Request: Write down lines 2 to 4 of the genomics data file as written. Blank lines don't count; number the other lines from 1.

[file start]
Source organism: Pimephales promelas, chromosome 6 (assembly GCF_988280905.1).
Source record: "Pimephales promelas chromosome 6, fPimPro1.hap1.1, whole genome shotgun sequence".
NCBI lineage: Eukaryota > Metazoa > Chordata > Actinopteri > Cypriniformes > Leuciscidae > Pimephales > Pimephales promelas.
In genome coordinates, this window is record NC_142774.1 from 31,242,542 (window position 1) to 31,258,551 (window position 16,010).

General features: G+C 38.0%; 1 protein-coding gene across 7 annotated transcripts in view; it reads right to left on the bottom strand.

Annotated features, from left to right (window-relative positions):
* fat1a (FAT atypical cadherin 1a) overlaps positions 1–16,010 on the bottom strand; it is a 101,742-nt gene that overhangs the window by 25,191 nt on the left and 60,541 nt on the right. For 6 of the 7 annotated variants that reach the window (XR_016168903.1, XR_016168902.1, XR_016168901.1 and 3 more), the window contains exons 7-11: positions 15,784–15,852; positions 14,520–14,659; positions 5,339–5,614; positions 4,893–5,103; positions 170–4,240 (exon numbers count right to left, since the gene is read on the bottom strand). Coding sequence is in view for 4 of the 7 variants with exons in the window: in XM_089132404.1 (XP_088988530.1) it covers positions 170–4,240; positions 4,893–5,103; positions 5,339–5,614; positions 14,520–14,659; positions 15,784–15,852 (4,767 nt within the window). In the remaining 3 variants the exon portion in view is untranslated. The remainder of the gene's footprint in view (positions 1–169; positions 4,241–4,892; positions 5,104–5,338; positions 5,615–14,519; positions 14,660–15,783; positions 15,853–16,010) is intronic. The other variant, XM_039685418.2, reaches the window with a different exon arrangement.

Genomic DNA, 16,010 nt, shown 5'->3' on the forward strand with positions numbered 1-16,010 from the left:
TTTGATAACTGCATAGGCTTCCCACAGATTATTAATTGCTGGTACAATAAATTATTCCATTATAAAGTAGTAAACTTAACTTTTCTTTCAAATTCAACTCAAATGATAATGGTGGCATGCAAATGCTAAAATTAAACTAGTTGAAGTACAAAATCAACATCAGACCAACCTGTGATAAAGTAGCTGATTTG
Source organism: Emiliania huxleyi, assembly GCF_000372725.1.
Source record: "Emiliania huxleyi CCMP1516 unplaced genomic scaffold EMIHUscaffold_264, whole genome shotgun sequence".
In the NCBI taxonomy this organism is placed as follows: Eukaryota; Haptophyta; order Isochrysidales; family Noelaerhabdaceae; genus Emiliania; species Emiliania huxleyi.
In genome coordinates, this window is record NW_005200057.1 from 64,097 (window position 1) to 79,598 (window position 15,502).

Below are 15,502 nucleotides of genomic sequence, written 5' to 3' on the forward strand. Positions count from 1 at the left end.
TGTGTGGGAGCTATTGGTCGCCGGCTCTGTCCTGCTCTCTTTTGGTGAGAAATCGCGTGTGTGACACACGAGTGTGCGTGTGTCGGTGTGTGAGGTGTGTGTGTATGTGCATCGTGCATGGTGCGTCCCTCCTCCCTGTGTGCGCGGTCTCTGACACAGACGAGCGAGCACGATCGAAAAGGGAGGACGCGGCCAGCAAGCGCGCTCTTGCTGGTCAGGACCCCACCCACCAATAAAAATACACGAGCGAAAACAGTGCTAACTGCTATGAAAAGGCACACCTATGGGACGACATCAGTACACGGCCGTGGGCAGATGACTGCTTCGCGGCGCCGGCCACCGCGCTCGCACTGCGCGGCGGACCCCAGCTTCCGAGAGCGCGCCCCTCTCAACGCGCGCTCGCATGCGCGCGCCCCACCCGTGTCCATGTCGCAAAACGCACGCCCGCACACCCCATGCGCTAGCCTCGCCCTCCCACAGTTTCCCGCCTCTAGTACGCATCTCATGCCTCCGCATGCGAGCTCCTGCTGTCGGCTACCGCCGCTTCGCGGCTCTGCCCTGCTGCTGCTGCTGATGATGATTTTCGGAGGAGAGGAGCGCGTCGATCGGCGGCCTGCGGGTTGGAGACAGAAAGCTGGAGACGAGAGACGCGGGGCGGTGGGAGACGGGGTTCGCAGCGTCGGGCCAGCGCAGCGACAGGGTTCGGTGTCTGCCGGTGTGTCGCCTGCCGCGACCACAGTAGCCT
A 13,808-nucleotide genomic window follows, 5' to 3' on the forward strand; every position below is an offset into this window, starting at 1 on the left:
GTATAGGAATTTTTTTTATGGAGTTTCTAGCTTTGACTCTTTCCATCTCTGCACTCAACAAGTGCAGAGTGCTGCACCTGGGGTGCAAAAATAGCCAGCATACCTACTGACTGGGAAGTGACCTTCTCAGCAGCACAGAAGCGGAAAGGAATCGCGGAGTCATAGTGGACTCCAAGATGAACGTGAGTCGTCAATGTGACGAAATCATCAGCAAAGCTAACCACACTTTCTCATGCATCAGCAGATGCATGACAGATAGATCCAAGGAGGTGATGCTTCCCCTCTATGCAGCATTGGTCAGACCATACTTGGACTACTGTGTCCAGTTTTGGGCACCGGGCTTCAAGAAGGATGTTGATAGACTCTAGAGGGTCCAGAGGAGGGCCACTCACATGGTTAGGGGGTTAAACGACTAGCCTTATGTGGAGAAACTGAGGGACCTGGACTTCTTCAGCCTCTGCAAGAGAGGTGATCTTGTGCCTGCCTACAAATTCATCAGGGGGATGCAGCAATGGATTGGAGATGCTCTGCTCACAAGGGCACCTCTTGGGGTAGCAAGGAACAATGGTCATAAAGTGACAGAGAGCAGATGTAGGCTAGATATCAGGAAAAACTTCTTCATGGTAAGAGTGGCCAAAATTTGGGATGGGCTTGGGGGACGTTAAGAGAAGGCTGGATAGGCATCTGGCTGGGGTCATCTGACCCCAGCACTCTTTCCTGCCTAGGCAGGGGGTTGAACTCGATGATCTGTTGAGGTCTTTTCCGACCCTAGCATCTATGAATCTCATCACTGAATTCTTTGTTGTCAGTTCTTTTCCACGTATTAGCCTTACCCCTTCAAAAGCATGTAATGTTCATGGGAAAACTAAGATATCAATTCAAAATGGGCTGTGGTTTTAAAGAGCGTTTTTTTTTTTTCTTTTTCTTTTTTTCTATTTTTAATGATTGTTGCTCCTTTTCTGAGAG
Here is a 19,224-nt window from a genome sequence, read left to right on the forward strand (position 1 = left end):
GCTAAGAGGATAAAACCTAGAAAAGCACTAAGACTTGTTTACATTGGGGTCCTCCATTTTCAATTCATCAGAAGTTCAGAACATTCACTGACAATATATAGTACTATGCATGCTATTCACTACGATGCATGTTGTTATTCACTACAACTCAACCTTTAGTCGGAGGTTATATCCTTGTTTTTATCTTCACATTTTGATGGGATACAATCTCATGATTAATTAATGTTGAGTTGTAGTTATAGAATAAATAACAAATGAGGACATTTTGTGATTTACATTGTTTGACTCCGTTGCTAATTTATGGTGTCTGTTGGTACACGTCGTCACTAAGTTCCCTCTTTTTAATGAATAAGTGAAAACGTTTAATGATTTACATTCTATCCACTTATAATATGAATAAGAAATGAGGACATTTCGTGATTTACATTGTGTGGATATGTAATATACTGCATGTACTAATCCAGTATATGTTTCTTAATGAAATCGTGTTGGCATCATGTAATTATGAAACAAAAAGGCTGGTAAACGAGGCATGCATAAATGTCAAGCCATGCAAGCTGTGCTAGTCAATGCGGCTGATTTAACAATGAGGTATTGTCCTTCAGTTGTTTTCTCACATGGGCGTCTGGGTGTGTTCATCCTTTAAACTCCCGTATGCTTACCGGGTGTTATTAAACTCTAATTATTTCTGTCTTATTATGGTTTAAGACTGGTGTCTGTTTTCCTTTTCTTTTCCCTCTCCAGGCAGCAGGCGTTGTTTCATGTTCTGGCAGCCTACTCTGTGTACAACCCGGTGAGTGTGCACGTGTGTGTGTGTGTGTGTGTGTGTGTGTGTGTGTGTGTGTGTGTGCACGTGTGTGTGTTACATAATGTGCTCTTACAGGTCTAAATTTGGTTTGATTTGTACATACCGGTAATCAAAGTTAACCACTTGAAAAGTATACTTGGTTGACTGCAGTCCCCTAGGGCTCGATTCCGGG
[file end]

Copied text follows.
Source record: "Pimephales promelas chromosome 6, fPimPro1.hap1.1, whole genome shotgun sequence".
NCBI lineage: Eukaryota > Metazoa > Chordata > Actinopteri > Cypriniformes > Leuciscidae > Pimephales > Pimephales promelas.
In genome coordinates, this window is record NC_142774.1 from 31,242,542 (window position 1) to 31,258,551 (window position 16,010).